Phoebe Flint and Phoebe Morgan were among more than 250 students who took part in an online safety talk with local police officer Steven Jeffery on February 20.
Part of an ongoing collaboration between local police and schools, Hastings Secondary College Port Macquarie Campus hosted the police liaison officer who spoke to year 7 and 8 students about the dangers present in the online world.
"Today we have been learning about the need to be safe online and about the dangers and predators that are trying to target young people," Phoebe Flint said.
"A lot of the information I already knew, but some of it was new. I think it is worrying that people might not know about how to stay safe online.
"Just recently I deleted my Snapchat and Instagram apps but I will reload them and change all the settings to private so people can't see what I have posted."
Take home messages from the talk included thinking about who might see social media posts and ensuring students know the people they talk to online.
"For me one of the biggest things I will take away is not to go and try to meet up with people we don't know," Phoebe Morgan said.
"It was pretty surprising how many bad things can happen to young people if they are not aware of the dangers."
Senior constable Steven Jeffery said that his role in the police is to go around and educate young people on a range of different issues including staying safe online.
"Prevention is better than a cure and students are so impressionable at this age," Mr Jeffery said.
"Young people take part in risky decision making and my job is to help educate them so they can make better decisions.
"Today we spoke about online predators and the risks associated with talking to strangers online. We also spoke about the ramifications of sending sexually explicit images to friends, bullying - online and face to face - as well as consent.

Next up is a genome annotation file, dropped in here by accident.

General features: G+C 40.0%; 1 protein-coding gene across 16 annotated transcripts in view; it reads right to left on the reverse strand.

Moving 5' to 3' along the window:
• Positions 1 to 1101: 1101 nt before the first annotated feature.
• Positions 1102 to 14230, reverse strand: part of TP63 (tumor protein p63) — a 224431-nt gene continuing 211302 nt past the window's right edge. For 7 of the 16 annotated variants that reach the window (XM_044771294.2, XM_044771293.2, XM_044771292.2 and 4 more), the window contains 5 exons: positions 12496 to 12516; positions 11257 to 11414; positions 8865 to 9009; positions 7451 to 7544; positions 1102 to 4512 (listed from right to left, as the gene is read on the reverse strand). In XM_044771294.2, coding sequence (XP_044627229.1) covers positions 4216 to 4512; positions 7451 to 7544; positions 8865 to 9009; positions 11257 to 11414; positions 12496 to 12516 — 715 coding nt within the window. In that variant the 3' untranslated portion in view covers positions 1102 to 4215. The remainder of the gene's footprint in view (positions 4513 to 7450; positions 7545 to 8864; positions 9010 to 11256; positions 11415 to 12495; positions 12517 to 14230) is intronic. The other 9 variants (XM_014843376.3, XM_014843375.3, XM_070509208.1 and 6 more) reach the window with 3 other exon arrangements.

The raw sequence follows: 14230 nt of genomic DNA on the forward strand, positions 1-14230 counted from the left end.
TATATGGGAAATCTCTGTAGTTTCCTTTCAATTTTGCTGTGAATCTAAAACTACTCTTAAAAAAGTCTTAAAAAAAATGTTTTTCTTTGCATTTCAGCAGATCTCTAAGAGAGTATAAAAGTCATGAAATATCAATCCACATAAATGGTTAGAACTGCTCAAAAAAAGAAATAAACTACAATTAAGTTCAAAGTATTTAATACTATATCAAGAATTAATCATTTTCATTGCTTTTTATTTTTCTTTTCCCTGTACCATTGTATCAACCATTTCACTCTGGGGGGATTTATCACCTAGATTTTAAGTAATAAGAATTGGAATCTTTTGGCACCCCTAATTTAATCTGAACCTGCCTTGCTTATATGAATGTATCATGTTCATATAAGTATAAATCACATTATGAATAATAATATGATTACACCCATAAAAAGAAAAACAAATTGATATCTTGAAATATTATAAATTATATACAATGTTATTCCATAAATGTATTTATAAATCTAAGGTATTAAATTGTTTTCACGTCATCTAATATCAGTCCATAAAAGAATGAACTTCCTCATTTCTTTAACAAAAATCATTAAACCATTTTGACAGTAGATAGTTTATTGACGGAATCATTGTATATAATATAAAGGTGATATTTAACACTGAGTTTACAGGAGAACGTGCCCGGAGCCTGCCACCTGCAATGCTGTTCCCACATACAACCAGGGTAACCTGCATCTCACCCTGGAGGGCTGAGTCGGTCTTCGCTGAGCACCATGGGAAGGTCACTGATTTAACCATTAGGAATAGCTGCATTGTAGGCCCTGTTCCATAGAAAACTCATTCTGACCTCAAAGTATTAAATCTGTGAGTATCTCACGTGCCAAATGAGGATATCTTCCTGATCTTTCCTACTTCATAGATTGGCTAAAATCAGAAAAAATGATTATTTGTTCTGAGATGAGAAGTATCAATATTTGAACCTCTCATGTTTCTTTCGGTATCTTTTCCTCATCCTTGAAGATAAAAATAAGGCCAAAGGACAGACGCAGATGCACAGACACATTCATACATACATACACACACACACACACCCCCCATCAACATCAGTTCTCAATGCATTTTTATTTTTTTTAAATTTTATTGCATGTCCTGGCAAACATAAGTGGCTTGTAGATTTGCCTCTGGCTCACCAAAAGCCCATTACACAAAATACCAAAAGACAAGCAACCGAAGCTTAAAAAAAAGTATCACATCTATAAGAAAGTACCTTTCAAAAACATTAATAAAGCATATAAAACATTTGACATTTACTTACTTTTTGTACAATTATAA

"Most of the students I spoke to today are already being exposed to social media but have no idea about the social, emotional and potentially physical effects that can take place."
Mr Jeffery said it takes a community to raise a child and it is in the best interest of everyone to ensure young people know how to be safe.
"The students have been really engaged and asking lots of questions which means they are taking what we are talking about seriously," he said.
"Even after my talk I had a few students coming up to me to have a chat. I hope that these conversations continue in the coming hours and days for the students and if they have any concerns they go straight to their teachers."
Kelly Miller, deputy principal at Hastings Secondary College Port Macquarie Campus said talks like this are vital for students.
"Our school is really committed to making sure students are educated about cyber safety," Mrs Miller said.
"Our partnership with the local police is instrumental in ensuring our students stay safe and know their rights and responsibilities when it comes to the online world."
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